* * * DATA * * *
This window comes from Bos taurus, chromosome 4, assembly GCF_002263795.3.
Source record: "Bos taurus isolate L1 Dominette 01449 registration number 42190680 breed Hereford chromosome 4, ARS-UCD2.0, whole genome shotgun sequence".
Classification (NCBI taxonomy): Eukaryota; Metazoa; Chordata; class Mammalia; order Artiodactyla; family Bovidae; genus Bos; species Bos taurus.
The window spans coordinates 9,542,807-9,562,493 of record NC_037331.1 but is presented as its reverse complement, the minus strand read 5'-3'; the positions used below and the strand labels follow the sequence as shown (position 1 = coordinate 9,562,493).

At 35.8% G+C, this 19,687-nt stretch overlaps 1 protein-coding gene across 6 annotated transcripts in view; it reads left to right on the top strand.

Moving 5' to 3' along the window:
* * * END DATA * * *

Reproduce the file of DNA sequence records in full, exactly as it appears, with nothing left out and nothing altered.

This window comes from Bos taurus, chromosome 4, assembly GCF_002263795.3.
Source record: "Bos taurus isolate L1 Dominette 01449 registration number 42190680 breed Hereford chromosome 4, ARS-UCD2.0, whole genome shotgun sequence".
Classification (NCBI taxonomy): Eukaryota; Metazoa; Chordata; class Mammalia; order Artiodactyla; family Bovidae; genus Bos; species Bos taurus.
The window spans coordinates 9,542,807-9,562,493 of record NC_037331.1 but is presented as its reverse complement, the minus strand read 5'-3'; the positions used below and the strand labels follow the sequence as shown (position 1 = coordinate 9,562,493).

At 35.8% G+C, this 19,687-nt stretch overlaps 1 protein-coding gene across 6 annotated transcripts in view; it reads left to right on the top strand.

Moving 5' to 3' along the window: